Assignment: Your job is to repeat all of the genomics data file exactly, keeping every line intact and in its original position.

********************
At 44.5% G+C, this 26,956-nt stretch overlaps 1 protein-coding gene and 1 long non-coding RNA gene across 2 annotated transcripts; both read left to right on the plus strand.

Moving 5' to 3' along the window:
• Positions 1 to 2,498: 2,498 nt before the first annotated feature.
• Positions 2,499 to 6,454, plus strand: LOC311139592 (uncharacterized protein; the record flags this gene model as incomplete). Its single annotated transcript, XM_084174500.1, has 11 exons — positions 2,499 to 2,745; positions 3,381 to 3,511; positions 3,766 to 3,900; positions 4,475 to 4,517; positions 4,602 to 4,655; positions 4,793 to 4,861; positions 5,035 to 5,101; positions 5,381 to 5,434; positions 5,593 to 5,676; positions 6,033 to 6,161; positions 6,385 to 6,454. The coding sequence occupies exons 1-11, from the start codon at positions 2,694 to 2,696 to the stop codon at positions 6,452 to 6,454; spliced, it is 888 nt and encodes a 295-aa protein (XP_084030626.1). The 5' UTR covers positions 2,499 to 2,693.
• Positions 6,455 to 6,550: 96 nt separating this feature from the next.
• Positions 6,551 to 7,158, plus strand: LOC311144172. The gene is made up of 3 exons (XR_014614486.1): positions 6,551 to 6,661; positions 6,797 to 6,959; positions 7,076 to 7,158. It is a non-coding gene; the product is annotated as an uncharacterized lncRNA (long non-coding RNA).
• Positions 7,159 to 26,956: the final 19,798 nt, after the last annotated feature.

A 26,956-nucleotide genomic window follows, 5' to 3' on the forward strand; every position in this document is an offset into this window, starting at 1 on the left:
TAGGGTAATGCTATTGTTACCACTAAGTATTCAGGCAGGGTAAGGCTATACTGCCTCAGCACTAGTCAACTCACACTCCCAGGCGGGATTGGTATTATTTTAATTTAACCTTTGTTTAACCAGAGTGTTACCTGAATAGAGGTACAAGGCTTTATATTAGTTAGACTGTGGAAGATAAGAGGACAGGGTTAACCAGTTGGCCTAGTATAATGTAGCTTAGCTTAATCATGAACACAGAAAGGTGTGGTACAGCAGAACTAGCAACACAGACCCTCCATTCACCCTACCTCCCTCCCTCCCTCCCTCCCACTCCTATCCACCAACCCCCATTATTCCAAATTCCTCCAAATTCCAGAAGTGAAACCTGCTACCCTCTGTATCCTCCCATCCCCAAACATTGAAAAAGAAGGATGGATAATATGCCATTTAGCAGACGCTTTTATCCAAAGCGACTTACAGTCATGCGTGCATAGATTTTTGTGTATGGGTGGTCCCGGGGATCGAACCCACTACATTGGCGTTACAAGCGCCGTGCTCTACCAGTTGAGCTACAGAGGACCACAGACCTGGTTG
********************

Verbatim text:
At 44.5% G+C, this 26,956-nt stretch overlaps 1 protein-coding gene and 1 long non-coding RNA gene across 2 annotated transcripts; both read left to right on the plus strand.

Moving 5' to 3' along the window:
• Positions 1 to 2,498: 2,498 nt before the first annotated feature.
• Positions 2,499 to 6,454, plus strand: LOC311139592 (uncharacterized protein; the record flags this gene model as incomplete). Its single annotated transcript, XM_084174500.1, has 11 exons — positions 2,499 to 2,745; positions 3,381 to 3,511; positions 3,766 to 3,900; positions 4,475 to 4,517; positions 4,602 to 4,655; positions 4,793 to 4,861; positions 5,035 to 5,101; positions 5,381 to 5,434; positions 5,593 to 5,676; positions 6,033 to 6,161; positions 6,385 to 6,454. The coding sequence occupies exons 1-11, from the start codon at positions 2,694 to 2,696 to the stop codon at positions 6,452 to 6,454; spliced, it is 888 nt and encodes a 295-aa protein (XP_084030626.1). The 5' UTR covers positions 2,499 to 2,693.
• Positions 6,455 to 6,550: 96 nt separating this feature from the next.
• Positions 6,551 to 7,158, plus strand: LOC311144172. The gene is made up of 3 exons (XR_014614486.1): positions 6,551 to 6,661; positions 6,797 to 6,959; positions 7,076 to 7,158. It is a non-coding gene; the product is annotated as an uncharacterized lncRNA (long non-coding RNA).
• Positions 7,159 to 26,956: the final 19,798 nt, after the last annotated feature.

A 26,956-nucleotide genomic window follows, 5' to 3' on the forward strand; every position in this document is an offset into this window, starting at 1 on the left:
TAGGGTAATGCTATTGTTACCACTAAGTATTCAGGCAGGGTAAGGCTATACTGCCTCAGCACTAGTCAACTCACACTCCCAGGCGGGATTGGTATTATTTTAATTTAACCTTTGTTTAACCAGAGTGTTACCTGAATAGAGGTACAAGGCTTTATATTAGTTAGACTGTGGAAGATAAGAGGACAGGGTTAACCAGTTGGCCTAGTATAATGTAGCTTAGCTTAATCATGAACACAGAAAGGTGTGGTACAGCAGAACTAGCAACACAGACCCTCCATTCACCCTACCTCCCTCCCTCCCTCCCTCCCACTCCTATCCACCAACCCCCATTATTCCAAATTCCTCCAAATTCCAGAAGTGAAACCTGCTACCCTCTGTATCCTCCCATCCCCAAACATTGAAAAAGAAGGATGGATAATATGCCATTTAGCAGACGCTTTTATCCAAAGCGACTTACAGTCATGCGTGCATAGATTTTTGTGTATGGGTGGTCCCGGGGATCGAACCCACTACATTGGCGTTACAAGCGCCGTGCTCTACCAGTTGAGCTACAGAGGACCACAGACCTGGTTG